Two to get you started...
When more than one result is to be returned, a procedure with several OUT parameters is often a good choice.
When the size of the object is unknown prior to the subprogram call, an OUT parameter cannot be used because it would have to be declared precisely the right size, but a function return can set the size by initialising the variable in the caller. This is commonly used with a variable declared in a Declare block, which can hold a different sized string each time it is invoked.
This example shows the variable "text" initialised by calling a
Read_File function, to hold the contents of a different file on each iteration of the loop. Safe, no "malloc" or "free" or pointers necessary. (
Filename is an array of filenames in this example)
for i in 1 .. last_file loop
text : String := Read_File(Filename(i));
-- the size of "text" is determined by the file contents
-- process the text here.
for j in text'range loop
if text(j) = '*' then
Edit : And I suppose I'd better mention the underlying mathematical principle, since Ada is based more closely on mathematical logic than many other languages.
Functions and procedures are both subprograms, but for different purposes:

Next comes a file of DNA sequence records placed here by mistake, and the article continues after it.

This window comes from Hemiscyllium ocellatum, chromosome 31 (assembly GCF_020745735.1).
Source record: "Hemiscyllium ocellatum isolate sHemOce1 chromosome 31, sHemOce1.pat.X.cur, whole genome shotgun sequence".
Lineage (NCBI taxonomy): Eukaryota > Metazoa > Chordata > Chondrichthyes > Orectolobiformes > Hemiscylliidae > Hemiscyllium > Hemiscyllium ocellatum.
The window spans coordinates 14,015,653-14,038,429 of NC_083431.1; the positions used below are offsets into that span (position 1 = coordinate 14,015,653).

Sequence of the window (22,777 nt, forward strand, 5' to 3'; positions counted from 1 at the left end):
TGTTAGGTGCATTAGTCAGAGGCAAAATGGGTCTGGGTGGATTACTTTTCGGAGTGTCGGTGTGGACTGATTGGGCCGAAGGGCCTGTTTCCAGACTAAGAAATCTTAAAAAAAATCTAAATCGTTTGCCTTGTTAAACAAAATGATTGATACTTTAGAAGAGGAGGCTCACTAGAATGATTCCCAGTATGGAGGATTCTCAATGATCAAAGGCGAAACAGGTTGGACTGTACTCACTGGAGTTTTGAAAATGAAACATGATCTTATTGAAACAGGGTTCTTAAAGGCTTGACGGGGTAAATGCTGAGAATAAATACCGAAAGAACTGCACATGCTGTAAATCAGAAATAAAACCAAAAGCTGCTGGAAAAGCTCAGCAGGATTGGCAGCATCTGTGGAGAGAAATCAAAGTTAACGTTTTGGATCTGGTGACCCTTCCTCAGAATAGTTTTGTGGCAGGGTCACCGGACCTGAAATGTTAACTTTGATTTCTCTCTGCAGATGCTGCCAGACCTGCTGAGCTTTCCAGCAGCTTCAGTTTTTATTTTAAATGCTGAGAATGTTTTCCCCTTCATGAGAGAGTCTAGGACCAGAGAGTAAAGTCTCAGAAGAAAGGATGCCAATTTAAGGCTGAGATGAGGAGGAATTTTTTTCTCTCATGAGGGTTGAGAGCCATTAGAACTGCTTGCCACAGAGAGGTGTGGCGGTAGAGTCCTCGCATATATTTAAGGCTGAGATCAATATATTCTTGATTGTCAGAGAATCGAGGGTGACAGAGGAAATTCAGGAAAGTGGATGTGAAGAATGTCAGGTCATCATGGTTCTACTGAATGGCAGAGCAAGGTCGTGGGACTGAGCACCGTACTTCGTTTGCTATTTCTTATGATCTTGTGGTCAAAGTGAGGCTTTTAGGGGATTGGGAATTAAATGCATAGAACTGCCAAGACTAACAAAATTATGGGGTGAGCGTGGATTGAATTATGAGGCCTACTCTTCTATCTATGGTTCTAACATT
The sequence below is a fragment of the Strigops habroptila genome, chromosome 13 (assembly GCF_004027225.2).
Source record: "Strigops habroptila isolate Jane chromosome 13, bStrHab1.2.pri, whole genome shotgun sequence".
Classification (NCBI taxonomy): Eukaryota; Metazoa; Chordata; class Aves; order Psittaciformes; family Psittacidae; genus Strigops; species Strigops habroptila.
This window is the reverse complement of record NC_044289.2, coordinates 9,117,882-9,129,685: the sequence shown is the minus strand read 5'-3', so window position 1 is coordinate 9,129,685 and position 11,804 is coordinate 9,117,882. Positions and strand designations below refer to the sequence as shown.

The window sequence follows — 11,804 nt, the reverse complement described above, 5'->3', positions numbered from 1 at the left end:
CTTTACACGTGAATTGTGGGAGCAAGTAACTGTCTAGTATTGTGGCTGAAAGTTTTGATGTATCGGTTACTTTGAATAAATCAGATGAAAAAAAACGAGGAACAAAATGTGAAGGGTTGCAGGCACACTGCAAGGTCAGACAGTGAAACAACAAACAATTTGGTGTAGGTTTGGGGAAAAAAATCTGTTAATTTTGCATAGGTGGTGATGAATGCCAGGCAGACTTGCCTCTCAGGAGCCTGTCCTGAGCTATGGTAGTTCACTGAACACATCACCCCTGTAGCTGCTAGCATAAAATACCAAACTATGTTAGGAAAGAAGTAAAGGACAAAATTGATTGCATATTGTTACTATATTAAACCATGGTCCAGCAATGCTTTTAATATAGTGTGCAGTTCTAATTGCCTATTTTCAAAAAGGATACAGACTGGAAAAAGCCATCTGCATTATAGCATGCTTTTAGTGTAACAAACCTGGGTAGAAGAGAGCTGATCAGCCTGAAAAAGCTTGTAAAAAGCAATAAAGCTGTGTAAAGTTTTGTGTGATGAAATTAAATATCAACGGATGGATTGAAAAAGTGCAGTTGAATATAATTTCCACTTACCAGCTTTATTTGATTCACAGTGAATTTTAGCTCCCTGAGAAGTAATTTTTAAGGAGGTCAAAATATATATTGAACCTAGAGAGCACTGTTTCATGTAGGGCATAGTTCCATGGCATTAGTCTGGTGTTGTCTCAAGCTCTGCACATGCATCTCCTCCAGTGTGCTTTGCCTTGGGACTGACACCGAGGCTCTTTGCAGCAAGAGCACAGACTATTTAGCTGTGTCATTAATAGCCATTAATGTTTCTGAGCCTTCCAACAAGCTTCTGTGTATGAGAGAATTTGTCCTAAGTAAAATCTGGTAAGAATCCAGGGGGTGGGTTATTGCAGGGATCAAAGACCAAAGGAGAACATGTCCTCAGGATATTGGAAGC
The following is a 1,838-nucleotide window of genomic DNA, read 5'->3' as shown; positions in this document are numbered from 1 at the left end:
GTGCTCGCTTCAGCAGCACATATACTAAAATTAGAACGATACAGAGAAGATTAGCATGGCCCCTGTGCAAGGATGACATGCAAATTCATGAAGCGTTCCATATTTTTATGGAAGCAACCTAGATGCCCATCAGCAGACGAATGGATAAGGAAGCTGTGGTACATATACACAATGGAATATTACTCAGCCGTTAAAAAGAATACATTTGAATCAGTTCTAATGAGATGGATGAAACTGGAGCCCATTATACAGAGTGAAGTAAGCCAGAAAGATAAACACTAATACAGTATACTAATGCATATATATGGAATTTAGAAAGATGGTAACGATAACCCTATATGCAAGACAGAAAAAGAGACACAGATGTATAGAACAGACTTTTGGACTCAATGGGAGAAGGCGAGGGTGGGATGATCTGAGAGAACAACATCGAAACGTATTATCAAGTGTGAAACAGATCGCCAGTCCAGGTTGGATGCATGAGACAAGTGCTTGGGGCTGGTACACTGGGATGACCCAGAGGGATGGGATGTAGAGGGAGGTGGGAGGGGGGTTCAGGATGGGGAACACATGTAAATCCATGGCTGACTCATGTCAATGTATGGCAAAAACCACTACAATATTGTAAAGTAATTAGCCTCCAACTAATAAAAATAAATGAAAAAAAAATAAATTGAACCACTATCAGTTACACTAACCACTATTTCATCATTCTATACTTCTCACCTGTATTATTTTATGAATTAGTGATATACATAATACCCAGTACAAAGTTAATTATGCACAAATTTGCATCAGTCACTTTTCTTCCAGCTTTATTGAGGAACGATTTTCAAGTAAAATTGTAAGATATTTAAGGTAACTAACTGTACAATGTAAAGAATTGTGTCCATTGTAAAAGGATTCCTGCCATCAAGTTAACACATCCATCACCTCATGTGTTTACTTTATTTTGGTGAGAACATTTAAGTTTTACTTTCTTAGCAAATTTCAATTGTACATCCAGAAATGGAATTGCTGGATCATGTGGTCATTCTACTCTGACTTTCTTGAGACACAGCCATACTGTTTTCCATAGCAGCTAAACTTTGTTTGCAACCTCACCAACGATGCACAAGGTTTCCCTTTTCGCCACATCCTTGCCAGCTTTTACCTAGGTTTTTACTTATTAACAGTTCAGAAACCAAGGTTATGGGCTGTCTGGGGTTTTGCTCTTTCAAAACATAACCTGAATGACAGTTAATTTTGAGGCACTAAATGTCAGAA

a function is an abstraction over an expression : like a mathematical operator (and an operator in Ada is just a function). Ideally, it provides a result from a number of operands and nothing else, leaving them unchanged and having no state and no side effects. This ideal is called a "pure function" (and applying "pragma pure" asks the compiler to check its purity) - similar restrictions apply in functional programming (FP) languages. Pure functions allow a whole bunch of optimisation (because reordering them doesn't change results). In practice Ada is not that strict, allowing impure functions too.
a procedure is an abstraction over a statement. It generally has some physical effect (such as changing state) since it doesn't deliver a result.
So the logical separation between expressions and statements is carried over into subprograms (abstractions) as the separation between functions and procedures.
And this is probably the best way to decide which to use.